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Last week, I misplaced my cell phone charger. My phone battery was blinking red which meant danger to my connection to the rest of the world. Anxiety filled my heart and was pounding in my ears. With a new-born at home, how will I call for help if and when the most unlikely thing befalls?

I realized in this hyper-connected digital age I can quickly reach out to my neighbor for a phone charger. But I did not have my neighbor's number. I could not find them online, on email, on Facebook, on Twitter, on Pinterest. I did not find them on anything. How will I reach out and borrow that phone charger? My concerned dad asked the reason for my whitewashed face. He laughed and said, "Oh honey, where is your common sense? In my world, to talk to a neighbor, we walk across the street and knock on the door!"

Goodness gracious! He was right! I spend so much time networking, being heard, being active, wishing "happy birthday," but all in the realms of the www. I know I am not alone.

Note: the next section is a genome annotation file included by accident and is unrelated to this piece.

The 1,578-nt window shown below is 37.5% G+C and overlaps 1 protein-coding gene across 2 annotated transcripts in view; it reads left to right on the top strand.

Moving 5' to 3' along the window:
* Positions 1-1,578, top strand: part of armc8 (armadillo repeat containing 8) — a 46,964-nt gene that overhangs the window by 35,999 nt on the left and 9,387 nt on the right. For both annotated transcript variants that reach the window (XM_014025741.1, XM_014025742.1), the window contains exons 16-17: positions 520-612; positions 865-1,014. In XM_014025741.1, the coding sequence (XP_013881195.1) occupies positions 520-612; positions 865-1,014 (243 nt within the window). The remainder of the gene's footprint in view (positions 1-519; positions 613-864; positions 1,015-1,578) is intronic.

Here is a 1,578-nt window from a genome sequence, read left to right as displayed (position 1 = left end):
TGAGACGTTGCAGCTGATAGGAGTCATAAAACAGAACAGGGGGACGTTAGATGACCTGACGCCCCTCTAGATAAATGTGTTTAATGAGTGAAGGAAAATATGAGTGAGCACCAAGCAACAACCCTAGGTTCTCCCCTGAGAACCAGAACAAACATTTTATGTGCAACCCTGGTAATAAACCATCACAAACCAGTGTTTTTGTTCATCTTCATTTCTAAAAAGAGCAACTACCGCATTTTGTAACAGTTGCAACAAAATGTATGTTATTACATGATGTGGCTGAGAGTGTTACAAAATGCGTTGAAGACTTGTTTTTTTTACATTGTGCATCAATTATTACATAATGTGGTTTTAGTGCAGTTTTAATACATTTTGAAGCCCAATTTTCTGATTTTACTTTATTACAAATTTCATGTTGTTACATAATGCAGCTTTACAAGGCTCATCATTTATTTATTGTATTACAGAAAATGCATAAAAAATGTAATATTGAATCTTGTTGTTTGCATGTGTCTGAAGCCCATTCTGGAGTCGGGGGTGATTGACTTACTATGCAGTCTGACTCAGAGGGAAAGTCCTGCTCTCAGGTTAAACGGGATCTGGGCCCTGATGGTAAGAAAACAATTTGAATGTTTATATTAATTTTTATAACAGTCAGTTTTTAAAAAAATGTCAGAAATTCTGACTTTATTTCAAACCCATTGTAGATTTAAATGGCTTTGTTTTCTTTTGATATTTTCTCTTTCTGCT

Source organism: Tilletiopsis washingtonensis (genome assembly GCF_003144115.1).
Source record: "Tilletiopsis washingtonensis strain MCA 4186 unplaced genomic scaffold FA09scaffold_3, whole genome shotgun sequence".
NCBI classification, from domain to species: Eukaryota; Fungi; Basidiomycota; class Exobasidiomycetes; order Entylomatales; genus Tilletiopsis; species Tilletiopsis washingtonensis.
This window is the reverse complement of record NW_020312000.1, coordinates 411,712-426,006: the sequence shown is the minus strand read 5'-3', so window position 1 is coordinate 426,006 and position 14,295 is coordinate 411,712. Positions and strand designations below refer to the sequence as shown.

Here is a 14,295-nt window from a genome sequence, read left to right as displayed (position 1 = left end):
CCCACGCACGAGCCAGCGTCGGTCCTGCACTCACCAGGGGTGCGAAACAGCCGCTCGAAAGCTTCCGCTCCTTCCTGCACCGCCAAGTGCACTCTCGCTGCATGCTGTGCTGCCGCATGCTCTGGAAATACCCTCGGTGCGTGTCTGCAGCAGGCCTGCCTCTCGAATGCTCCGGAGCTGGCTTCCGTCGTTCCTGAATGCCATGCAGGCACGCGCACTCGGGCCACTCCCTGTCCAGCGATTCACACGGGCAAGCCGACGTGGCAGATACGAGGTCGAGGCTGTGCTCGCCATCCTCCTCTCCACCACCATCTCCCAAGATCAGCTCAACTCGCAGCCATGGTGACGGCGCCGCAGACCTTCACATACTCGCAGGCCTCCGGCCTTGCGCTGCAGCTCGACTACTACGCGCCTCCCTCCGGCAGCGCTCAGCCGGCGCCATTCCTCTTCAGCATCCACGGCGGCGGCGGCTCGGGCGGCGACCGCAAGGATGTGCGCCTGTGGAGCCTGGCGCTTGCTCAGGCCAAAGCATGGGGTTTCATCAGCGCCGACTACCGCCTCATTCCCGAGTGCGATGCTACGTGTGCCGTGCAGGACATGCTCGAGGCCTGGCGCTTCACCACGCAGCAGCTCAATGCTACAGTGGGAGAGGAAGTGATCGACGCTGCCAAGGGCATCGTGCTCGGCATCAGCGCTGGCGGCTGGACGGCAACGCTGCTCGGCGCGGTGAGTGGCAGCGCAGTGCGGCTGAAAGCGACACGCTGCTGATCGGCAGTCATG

Today, our social interactions are completely digitized. We tweet, text, pin, post, and that hardly sounds like a human. Humans are supposed to smile, talk and socialize in person. We are much more connected than our parents ever were. Yet we are much lonelier as our connections all exist only if there is an Ethernet cable or Wi-Fi or data plan. Connections made in the digital world are so fragile that there is only one click between connecting and disconnecting. Shouldn't relationships be deeper than that?

So folks, look for that opportunity to literally knock on that door. Because laughing together, poking fun, comforting, blowing out birthday candles can't begin without that knock on the door. Because, something as wonderful as making memories of relationships or as inane as borrowing a cell phone charger can never be "dot-comized."


With a Perspective, this is Amrutha Badrinarayan.

Amrutha Badrinarayan is a mother of two, working and living in San Jose.